# Is the series \sum_(n=1)^\infty\tan^-1(1/n) absolutely convergent, conditionally convergent or divergent?

## (Use the appropriate test.)

Apr 20, 2018

Divergent

#### Explanation:

$\setminus {\tan}^{-} 1 \left(\frac{1}{n}\right)$ is that angle of a right-angled triangle with a unit opposite and an adjacent equal to $n$. As $n$ increases, that angle decreases.

$\implies$ Use the integral test.

Setting it up for IBP (with the parenthesized hint):

$I = {\int}_{1}^{\infty} \setminus \setminus {\tan}^{-} 1 \left(\frac{1}{x}\right) \setminus d \left(x\right)$

$= {\left(x {\tan}^{- 1} \left(\frac{1}{x}\right)\right)}_{1}^{\infty} - {\int}_{1}^{\infty} \setminus x \setminus d \left({\tan}^{-} 1 \left(\frac{1}{x}\right)\right)$

Well-known:

• $d \left({\tan}^{- 1} u\right) = \frac{1}{1 + {u}^{2}} \setminus \mathrm{du}$

• $\mathrm{du} = d \left(\frac{1}{x}\right) = - \frac{1}{x} ^ 2 \setminus \mathrm{dx}$

$\implies I = {\left(x {\tan}^{- 1} \left(\frac{1}{x}\right)\right)}_{1}^{\infty} - {\int}_{1}^{\infty} \setminus x \setminus \frac{1}{1 + {\left(\frac{1}{x}\right)}^{2}} \setminus \left(- \frac{1}{x} ^ 2\right) \setminus \mathrm{dx}$

$= {\left(x {\tan}^{- 1} \left(\frac{1}{x}\right)\right)}_{1}^{\infty} + {\int}_{1}^{\infty} \setminus \frac{x}{{x}^{2} + 1} \setminus \mathrm{dx}$

$= {\left(x {\tan}^{- 1} \left(\frac{1}{x}\right)\right)}_{1}^{\infty} + \frac{1}{2} {\int}_{1}^{\infty} \setminus d \left(\ln | {x}^{2} + 1 |\right)$

$= {\left(x {\tan}^{- 1} \left(\frac{1}{x}\right) + \setminus \frac{1}{2} \ln | {x}^{2} + 1 | \setminus\right)}_{1}^{x \to \infty}$

The second term clearly tends toward $\infty$, ie it diverges .

For the first term, we can apply L'Hôpital because:

${\lim}_{x \to \infty} x {\tan}^{- 1} \left(\frac{1}{x}\right) = {\lim}_{x \to \infty} \frac{{\tan}^{- 1} \left(\frac{1}{x}\right)}{\frac{1}{x}} \left(= \frac{0}{0}\right)$

Applying L'H:

$= {\lim}_{x \to \infty} \frac{\frac{1}{1 + {\left(\frac{1}{x}\right)}^{2}} \cdot \left(- \frac{1}{x} ^ 2\right)}{- \frac{1}{x} ^ 2} = 1$

The integral diverges: and if the integral diverges, then the series does so as well.

Apr 23, 2018

Diverges by Limit Comparison Test.

#### Explanation:

The Integral Test can be used; however, this is a very ugly function to integrate.

So, let's use the Limit Comparison Test instead, which tells us if we have some sequence ${b}_{n} \ge 0$ for all $n$ and we know $\sum {b}_{n}$ converges or diverges, then we let

$c = {\lim}_{n \to \infty} {a}_{n} / {b}_{n}$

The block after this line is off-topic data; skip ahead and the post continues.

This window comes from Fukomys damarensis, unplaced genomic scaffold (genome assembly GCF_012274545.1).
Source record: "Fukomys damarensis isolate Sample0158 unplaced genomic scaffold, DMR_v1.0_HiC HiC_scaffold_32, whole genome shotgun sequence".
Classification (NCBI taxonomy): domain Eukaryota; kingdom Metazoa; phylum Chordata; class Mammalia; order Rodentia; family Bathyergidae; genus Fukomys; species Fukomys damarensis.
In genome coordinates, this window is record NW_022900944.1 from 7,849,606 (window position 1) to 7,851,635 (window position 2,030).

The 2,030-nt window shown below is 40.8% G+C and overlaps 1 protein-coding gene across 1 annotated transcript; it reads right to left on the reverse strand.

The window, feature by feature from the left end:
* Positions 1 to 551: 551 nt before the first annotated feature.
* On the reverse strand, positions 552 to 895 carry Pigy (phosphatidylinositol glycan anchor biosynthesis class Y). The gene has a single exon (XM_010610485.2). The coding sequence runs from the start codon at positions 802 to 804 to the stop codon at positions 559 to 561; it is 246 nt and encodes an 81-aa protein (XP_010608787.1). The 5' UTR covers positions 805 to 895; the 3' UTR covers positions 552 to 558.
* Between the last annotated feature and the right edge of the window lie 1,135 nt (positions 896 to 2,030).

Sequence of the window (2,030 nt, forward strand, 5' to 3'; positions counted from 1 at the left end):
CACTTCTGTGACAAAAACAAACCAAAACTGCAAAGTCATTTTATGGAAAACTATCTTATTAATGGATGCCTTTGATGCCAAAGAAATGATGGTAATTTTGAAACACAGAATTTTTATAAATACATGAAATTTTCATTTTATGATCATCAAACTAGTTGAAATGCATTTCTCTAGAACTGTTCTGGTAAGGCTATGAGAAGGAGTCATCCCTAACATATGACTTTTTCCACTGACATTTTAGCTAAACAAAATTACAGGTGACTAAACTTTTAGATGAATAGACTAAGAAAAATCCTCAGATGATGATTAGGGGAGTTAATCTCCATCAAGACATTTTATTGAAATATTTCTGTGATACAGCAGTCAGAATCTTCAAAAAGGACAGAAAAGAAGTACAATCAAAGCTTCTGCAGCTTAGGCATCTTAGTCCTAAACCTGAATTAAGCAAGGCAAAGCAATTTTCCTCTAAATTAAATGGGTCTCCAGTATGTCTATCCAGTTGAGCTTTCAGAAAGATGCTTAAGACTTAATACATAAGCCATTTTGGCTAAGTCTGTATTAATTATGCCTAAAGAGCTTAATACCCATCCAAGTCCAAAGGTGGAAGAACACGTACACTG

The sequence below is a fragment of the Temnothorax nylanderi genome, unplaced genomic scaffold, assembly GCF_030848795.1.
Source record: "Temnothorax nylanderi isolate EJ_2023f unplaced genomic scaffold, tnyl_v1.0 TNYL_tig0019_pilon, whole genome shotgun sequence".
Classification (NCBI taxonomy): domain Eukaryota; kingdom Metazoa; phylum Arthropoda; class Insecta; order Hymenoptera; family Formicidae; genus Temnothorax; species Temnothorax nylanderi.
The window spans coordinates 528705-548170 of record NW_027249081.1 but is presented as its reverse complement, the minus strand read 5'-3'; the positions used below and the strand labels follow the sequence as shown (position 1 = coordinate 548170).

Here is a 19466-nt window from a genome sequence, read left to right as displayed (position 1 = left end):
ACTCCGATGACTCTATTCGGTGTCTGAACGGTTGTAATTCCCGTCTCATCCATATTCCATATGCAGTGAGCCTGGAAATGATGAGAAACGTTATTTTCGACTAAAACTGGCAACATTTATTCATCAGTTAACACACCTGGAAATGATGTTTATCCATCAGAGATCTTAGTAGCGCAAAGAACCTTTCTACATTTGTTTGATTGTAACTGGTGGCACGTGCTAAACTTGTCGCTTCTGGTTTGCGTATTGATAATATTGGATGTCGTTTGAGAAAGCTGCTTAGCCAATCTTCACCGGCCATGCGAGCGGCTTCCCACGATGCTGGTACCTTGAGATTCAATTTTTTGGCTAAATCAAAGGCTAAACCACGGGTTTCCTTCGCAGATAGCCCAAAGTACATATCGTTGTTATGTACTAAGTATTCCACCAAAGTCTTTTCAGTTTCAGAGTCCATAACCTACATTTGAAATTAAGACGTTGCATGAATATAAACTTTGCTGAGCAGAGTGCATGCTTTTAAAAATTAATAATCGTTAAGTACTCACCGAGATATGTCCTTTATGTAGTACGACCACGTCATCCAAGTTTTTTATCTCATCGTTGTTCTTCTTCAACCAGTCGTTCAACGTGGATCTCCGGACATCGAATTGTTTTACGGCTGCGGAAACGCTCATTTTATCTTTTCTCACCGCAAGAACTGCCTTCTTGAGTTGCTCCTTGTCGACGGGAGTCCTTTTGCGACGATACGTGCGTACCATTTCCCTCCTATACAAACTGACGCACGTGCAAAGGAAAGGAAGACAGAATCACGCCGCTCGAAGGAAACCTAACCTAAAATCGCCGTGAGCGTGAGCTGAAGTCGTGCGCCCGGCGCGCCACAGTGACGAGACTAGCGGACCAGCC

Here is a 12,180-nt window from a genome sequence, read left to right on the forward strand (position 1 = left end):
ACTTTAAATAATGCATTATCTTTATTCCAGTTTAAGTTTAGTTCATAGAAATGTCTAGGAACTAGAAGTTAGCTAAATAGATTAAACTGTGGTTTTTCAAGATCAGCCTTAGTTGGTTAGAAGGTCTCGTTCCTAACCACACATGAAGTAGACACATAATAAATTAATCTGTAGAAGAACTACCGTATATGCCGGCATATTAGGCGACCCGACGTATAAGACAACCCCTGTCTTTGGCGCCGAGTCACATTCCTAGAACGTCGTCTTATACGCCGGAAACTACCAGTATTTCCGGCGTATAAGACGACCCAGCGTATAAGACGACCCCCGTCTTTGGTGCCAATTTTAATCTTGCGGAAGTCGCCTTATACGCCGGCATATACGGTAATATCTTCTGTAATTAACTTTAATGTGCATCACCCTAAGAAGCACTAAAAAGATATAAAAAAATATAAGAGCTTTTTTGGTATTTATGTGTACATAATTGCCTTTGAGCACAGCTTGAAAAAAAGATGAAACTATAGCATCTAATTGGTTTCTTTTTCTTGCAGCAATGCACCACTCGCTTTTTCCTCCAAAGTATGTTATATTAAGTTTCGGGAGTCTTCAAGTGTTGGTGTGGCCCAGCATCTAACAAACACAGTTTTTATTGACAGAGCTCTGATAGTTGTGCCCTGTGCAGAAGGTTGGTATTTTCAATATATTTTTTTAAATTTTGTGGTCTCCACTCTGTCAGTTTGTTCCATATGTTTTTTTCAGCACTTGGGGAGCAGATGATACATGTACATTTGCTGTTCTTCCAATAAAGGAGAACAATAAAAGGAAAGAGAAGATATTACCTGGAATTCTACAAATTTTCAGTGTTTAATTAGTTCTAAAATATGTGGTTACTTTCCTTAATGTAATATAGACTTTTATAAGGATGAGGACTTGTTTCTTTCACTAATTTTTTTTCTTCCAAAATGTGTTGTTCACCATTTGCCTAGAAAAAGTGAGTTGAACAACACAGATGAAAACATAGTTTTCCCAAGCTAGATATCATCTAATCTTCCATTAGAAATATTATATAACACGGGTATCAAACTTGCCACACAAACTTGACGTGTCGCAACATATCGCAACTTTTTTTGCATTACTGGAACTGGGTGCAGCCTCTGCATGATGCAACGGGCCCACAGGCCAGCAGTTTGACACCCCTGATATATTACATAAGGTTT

And if $c > 0 \ne \infty$, then both series either converge or diverge.

Let's compare the given series to ${\sum}_{n = 1}^{\infty} \frac{1}{n}$. We know this harmonic series, in the form $\sum \frac{1}{n} ^ p$ with $p = 1$, diverges by the $p -$series test.

So, let's use the Limit Comparison Test:

$c = {\lim}_{n \to \infty} \arctan \frac{\frac{1}{n}}{\frac{1}{n}} = \arctan \frac{0}{0} = \frac{0}{0}$

This is an indeterminate form and we need to use l'Hospital's Rule.

Temporarily rewrite in terms of $x$, a differentiable variable, as $n$ is not really differentiable, and differentiate numerator and denominator:

First, let's consider $\frac{d}{\mathrm{dx}} \arctan \left(\frac{1}{x}\right) :$

In general, the derivative of the arctangent function is

$\frac{d}{\mathrm{dx}} \arctan x = \frac{1}{1 + {x}^{2}}$

So, for our function, using the Chain Rule, we'll temporarily say that $u = \frac{1}{x}$, so, still differentiating with respect to $x$ we get

$\frac{\mathrm{du}}{\mathrm{dx}} \arctan \left(u\right) = \frac{1}{1 + {u}^{2}} \cdot \frac{\mathrm{du}}{\mathrm{dx}}$

$\frac{\mathrm{du}}{\mathrm{dx}} = \frac{d}{\mathrm{dx}} \frac{1}{x} = \frac{d}{\mathrm{dx}} {x}^{-} 1 = - {x}^{-} 2 = - \frac{1}{x} ^ 2$

${u}^{2} = {\left(\frac{1}{x}\right)}^{2}$

Thus,

$\frac{d}{\mathrm{dx}} \arctan \left(\frac{1}{x}\right) = - \frac{1}{x} ^ 2 \cdot \frac{1}{1 + {\left(\frac{1}{x}\right)}^{2}}$

${\lim}_{x \to \infty} \arctan \frac{\frac{1}{x}}{\frac{1}{x}} = {\lim}_{x \to \infty} \frac{\cancel{- \frac{1}{x} ^ 2 \cdot} \frac{1}{1 + {\left(\frac{1}{x}\right)}^{2}}}{\cancel{- \frac{1}{x} ^ 2}}$

$= {\lim}_{x \to \infty} \frac{1}{1 + {\left(\frac{1}{x}\right)}^{2}} = \frac{1}{1} = 1 > 0 \ne \infty$

Thus, ${\sum}_{n = 1}^{\infty} \arctan \left(\frac{1}{n}\right)$ must also diverge by the Limit Comparison Test.